ESSAYS ON THE BEHAVIOR OF COMMODITY PRICES AND ECONOMIC EXPERIMENTAL DESIGN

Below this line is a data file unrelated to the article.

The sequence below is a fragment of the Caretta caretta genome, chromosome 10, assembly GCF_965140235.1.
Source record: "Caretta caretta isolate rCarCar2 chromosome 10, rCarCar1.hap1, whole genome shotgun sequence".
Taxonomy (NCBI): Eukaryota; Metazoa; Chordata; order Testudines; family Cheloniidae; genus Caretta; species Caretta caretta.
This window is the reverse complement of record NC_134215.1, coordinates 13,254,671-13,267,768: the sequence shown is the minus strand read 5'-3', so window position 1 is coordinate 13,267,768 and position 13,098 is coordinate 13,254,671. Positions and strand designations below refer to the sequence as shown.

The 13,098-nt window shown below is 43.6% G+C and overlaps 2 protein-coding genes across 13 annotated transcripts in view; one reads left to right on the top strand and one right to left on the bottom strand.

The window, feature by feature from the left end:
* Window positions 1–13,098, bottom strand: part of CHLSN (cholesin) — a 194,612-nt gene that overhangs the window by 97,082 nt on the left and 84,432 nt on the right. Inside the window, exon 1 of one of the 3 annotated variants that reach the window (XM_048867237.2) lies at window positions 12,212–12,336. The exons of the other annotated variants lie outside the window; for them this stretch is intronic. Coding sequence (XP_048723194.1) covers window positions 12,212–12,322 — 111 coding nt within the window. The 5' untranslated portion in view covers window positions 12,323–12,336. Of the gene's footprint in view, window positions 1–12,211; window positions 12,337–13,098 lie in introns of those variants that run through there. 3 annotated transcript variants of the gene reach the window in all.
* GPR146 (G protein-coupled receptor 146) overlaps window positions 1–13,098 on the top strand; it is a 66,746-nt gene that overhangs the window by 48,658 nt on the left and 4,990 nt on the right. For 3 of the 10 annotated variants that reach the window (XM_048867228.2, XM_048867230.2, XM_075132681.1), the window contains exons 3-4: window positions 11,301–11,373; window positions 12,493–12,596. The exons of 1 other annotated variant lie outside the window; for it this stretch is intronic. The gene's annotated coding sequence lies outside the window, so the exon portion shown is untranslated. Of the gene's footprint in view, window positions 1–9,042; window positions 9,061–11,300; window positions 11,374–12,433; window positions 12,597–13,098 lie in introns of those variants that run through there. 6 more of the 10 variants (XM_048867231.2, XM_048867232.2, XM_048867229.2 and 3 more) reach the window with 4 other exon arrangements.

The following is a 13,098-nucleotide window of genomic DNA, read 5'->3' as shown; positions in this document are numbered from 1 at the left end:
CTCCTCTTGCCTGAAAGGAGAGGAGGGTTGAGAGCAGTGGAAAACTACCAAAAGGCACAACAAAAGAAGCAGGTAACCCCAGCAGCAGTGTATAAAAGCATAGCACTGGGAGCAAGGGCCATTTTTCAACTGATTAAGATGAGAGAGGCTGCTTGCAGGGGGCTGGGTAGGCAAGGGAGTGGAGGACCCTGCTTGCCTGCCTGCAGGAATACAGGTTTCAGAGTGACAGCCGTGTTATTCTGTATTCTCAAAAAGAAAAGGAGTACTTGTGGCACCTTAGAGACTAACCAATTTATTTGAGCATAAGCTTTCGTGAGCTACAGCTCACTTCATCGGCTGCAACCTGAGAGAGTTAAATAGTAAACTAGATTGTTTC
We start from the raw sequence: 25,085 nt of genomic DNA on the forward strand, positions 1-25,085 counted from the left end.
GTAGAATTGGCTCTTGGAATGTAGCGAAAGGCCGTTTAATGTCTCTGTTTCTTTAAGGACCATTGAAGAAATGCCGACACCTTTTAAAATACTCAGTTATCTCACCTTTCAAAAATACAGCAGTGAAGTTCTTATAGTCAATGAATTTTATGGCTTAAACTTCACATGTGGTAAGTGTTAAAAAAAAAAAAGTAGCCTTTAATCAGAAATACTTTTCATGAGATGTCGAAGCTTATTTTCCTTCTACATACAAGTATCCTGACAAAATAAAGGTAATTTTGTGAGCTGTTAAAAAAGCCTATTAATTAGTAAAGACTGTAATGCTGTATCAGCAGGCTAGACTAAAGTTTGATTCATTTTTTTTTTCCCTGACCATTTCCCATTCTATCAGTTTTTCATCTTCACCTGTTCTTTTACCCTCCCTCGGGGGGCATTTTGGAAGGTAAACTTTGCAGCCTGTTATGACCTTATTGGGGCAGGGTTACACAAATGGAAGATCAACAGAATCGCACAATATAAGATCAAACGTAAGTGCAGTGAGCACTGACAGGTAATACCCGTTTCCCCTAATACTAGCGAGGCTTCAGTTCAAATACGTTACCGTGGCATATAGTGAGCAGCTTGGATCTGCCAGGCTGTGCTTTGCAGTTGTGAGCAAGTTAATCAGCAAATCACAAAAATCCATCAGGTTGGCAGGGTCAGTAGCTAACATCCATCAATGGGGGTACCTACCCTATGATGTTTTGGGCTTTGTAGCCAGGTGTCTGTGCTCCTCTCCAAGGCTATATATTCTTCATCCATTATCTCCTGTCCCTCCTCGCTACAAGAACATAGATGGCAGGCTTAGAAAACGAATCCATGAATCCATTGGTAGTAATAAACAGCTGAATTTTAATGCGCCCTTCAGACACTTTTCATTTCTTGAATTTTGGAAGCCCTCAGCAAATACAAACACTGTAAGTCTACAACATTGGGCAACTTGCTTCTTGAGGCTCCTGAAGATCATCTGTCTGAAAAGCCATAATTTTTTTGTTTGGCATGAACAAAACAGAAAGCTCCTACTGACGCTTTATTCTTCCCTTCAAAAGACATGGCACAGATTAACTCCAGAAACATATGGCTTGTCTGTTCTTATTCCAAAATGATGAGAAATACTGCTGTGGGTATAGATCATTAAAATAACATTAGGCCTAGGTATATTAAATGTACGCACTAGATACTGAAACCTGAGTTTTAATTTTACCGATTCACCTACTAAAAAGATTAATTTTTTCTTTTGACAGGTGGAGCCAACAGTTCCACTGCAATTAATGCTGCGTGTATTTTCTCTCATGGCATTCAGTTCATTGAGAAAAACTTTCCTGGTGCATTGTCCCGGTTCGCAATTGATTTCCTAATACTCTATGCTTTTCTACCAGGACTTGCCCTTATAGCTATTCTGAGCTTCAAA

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This dissertation consists of three studies on the behavior of commodity prices and on economic experimental design. The first study investigates the extent to which speculative trading in futures markets contributes to volatility in cash markets. By analyzing coffee, crude oil and wheat we find that futures and cash prices are cointegrated in levels and exhibit bi-directional causality in variance. Thus, factors causing higher futures price volatility will also cause higher cash price volatility. Results suggest increases in speculative activity are associated with decreases in futures price volatility, thus cash price volatility. On balance it appears that policies which limit speculative trade contribute to de-stabilizing cash prices, rather than reducing volatility as intended.The second study investigates the existence of futures market risk premiums. We argue that since the risk premiums are paid to futures market speculators by cash market inventory holders, then if it exists we should find evidence from the behavior of the cash market storers. By analyzing two types of soybean cash market inventory holders, producers and commercial elevators, we do not find evidence that the cash market storers have paid risk premiums. Moreover, we separate our analysis for the period before and after the fourth quarter of 2007, with the commodity markets being characterized by high price levels and volatility in the latter sub-period. We find that both types of cash market storers changed their risk preferences between the two sub-periods. However, the evidence suggest they have not paid risk premiums in either period. The third study investigates the effect of the revelation of posted bids in second-price experimental auctions for apple quality attributes under an experimental design where information is added progressively across rounds. We find that the revelation of posted bids does not bias the following bids and that having increased information on the apple increases the accuracy of participants' following bids. Therefore, the final round bids are used to elicit consumers' willingness to pay for the apple attributes of interest in this study. Consumers are found to prefer large, firm, sweet, crisp apples with fewer defects.